GE is a solar bull and that means a lot. The solar skeptics may want to stop snickering and start rethinking but probably will not.
Long in the business of nuclear power and gas turbines, and making wind turbines since 2002, GE moved today aggressively into solar, announcing it will build America's biggest solar manufacturing plant and has the highest efficiency thin film product. GE also expects to reduce by another 50% in several years thin film solar factory gate costs that are already below $1 per watt.
GE estimates that the global solar market will be 75,000 megawatts over the next 5 years or enough generation to supply the annual needs of about 12 million American homes. GE's 75,000 megawatt projection, large though it is, remains quite conservative.
I would bet it will be more than 100,000 megawatts or a $300-$400 billion market. GE is no fool and realizes that, if it can make money in a 75,000 megawatt market and that scenario is the worst case over the next 5 years, it is positioned to make higher profits in a market that will probably be even bigger.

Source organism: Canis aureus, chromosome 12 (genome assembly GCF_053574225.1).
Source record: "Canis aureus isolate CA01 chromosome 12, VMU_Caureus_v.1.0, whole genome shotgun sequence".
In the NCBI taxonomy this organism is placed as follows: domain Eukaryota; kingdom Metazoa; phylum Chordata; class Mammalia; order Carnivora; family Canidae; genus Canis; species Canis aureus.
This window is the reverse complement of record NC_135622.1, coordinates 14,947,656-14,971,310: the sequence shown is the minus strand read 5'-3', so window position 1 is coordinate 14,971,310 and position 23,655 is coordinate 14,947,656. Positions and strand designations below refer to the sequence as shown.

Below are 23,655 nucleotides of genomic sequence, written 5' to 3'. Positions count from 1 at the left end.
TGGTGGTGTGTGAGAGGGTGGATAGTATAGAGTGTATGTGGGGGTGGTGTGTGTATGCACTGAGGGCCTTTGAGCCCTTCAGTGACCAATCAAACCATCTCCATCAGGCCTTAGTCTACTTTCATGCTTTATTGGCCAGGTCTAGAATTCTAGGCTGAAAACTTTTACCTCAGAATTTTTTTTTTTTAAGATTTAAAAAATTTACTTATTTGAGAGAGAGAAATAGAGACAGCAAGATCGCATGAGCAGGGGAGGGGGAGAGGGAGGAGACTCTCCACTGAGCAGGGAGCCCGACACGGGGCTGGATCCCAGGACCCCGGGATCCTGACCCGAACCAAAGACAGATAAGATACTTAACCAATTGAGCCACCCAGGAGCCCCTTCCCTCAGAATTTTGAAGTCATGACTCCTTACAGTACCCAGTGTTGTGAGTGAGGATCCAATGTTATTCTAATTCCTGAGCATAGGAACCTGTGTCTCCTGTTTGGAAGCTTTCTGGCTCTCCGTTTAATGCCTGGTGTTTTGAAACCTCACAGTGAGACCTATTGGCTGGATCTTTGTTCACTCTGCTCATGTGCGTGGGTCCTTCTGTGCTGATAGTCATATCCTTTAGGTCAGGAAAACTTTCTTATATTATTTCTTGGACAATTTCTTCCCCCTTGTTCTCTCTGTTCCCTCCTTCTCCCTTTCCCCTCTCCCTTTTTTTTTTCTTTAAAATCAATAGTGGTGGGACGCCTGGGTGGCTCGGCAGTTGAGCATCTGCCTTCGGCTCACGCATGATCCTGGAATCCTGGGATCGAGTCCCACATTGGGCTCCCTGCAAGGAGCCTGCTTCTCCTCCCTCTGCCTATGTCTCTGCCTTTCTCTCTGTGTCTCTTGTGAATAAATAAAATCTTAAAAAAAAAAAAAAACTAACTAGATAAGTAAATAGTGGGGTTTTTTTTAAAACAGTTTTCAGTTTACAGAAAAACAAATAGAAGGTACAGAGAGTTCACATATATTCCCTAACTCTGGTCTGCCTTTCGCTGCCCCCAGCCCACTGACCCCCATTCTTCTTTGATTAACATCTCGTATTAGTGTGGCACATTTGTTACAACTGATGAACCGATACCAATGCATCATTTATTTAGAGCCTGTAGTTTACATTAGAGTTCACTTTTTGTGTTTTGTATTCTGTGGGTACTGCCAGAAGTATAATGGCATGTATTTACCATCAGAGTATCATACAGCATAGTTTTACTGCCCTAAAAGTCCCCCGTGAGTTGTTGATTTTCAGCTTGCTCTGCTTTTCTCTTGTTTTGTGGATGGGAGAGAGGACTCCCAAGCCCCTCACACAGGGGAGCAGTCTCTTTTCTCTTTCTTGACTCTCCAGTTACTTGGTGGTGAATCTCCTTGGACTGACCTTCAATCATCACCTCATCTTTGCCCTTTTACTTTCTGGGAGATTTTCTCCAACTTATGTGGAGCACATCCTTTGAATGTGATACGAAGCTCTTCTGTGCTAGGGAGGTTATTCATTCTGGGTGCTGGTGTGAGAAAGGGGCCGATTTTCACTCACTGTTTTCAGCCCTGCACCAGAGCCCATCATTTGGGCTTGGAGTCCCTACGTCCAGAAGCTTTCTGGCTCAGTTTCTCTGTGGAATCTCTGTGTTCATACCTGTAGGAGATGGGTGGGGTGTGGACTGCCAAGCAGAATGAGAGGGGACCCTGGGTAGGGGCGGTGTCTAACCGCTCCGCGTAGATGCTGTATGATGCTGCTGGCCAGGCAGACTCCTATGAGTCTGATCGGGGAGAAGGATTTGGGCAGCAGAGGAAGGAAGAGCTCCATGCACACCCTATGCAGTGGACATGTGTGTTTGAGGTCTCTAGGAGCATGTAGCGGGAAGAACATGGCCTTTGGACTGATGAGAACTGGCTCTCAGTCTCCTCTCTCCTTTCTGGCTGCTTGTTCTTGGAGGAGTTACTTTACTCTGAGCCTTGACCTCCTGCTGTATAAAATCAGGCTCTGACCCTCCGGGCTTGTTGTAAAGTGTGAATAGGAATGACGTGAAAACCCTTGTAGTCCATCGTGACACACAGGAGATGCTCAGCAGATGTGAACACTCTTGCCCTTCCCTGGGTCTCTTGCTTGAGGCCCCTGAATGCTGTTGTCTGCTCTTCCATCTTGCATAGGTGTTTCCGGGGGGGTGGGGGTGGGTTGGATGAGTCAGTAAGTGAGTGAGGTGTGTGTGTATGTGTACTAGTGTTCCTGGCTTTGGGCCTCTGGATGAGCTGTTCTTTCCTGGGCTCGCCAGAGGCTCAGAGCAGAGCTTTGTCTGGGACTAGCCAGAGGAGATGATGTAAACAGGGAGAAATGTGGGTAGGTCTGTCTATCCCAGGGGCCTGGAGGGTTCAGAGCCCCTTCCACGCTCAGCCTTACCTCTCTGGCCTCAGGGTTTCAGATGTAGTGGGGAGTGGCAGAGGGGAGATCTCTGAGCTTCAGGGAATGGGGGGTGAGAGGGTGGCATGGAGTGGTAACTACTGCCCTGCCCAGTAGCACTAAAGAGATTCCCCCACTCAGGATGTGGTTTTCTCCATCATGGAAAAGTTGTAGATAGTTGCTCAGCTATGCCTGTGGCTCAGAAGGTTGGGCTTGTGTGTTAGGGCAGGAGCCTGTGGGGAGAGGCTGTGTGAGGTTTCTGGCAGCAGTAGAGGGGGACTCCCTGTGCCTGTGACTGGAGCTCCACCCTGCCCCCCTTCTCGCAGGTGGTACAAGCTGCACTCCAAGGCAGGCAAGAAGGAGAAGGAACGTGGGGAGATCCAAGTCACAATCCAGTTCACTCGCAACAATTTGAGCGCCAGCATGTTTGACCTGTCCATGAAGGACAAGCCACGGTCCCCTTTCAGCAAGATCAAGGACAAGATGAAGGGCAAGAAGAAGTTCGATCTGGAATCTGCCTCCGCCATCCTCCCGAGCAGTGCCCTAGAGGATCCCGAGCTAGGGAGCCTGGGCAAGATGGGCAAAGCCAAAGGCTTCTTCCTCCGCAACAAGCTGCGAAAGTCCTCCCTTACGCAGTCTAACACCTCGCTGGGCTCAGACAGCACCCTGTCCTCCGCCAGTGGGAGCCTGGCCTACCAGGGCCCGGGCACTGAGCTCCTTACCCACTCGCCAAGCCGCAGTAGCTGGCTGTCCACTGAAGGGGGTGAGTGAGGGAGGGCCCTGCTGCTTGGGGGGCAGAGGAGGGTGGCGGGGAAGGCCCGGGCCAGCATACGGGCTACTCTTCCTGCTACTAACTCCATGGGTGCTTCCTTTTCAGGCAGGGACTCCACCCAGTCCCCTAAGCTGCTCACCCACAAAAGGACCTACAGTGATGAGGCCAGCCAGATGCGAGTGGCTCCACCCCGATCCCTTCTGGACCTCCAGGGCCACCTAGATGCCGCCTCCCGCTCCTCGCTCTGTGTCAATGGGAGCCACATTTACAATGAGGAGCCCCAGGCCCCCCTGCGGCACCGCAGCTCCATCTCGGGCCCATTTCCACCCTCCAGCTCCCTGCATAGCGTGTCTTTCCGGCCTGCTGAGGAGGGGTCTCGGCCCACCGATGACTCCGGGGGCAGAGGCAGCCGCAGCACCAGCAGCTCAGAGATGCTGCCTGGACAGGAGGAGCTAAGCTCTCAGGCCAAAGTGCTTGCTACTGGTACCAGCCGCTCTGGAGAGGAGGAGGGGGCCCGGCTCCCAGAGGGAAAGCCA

GE's solar business follows its wind footsteps that began in 2002 when GE purchased the defunct Enron wind turbines and manufacturing facility in California, the most valuable piece of the Enron carcas. GE grew its wind business from $200 million to $6 billion in less than a decade. It clearly expects to do even better with solar.
GE has yet to announce where in the United States it will locate its manufacturing. Hopefully Pennsylvania is in the hunt, but worryingly clean energy companies are wondering whether they are welcome in the Commonwealth. The future of solar is now, is enormous, and is made brighter by plunging costs.
Plunging costs and rising efficiency means solar with gas are going to dominate power production over the next 20 years.